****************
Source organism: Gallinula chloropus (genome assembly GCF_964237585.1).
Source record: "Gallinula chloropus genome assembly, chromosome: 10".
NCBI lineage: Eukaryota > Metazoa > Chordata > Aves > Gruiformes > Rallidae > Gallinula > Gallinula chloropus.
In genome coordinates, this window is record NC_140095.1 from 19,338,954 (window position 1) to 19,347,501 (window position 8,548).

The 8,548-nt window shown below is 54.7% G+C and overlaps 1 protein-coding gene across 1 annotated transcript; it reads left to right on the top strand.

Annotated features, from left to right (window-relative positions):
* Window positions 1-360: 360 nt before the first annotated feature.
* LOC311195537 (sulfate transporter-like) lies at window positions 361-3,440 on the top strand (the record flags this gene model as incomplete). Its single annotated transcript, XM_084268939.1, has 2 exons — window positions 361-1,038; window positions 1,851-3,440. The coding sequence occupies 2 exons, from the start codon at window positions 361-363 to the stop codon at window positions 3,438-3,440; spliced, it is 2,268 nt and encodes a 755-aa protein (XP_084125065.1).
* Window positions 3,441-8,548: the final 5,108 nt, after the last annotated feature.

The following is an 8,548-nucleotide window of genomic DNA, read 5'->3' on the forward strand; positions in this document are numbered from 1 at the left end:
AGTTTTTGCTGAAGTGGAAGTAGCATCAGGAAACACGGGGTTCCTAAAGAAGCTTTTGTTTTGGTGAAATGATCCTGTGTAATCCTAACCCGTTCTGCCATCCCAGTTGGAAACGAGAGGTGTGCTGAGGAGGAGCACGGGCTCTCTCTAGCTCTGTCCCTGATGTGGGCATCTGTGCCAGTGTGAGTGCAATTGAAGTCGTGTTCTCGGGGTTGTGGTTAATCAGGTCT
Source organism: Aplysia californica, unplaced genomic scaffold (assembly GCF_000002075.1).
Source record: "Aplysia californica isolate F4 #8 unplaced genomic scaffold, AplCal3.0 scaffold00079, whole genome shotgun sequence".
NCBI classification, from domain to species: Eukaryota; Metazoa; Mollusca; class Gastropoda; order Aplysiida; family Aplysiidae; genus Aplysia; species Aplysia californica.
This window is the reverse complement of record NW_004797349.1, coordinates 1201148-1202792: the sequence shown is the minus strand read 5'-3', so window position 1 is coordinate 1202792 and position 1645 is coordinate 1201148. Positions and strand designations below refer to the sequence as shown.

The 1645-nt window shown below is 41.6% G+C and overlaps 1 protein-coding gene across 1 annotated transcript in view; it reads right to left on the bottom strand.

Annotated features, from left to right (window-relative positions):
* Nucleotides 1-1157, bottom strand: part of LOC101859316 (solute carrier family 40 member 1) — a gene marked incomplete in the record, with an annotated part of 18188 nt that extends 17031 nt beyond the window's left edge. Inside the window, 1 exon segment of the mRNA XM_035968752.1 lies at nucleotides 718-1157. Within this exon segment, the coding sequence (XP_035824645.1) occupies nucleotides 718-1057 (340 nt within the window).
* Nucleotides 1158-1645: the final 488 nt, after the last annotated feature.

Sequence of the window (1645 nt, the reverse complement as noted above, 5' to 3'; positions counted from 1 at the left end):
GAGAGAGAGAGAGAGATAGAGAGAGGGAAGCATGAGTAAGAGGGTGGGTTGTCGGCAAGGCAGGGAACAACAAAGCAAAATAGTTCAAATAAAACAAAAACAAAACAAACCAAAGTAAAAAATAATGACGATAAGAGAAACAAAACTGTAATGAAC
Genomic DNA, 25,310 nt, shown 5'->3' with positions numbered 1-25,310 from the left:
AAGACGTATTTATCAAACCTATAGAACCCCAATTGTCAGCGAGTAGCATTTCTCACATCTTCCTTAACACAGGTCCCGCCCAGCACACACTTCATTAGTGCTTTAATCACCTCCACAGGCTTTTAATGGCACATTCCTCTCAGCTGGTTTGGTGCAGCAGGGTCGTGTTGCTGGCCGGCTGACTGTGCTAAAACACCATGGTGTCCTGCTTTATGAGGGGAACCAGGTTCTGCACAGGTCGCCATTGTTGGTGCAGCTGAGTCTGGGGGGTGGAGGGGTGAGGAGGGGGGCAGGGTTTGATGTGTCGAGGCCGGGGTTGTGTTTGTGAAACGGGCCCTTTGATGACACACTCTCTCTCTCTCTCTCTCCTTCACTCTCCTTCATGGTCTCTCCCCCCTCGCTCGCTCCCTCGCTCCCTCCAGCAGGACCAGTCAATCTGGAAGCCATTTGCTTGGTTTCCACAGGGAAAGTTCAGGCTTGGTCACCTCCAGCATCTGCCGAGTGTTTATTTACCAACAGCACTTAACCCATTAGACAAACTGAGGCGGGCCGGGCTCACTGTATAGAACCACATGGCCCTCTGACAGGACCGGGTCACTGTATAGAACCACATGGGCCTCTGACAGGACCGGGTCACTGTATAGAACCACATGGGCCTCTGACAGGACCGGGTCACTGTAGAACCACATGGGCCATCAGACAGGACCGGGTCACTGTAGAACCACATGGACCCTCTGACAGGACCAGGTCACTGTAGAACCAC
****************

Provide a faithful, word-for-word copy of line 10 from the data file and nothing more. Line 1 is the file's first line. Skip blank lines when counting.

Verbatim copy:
The following is an 8,548-nucleotide window of genomic DNA, read 5'->3' on the forward strand; positions in this document are numbered from 1 at the left end: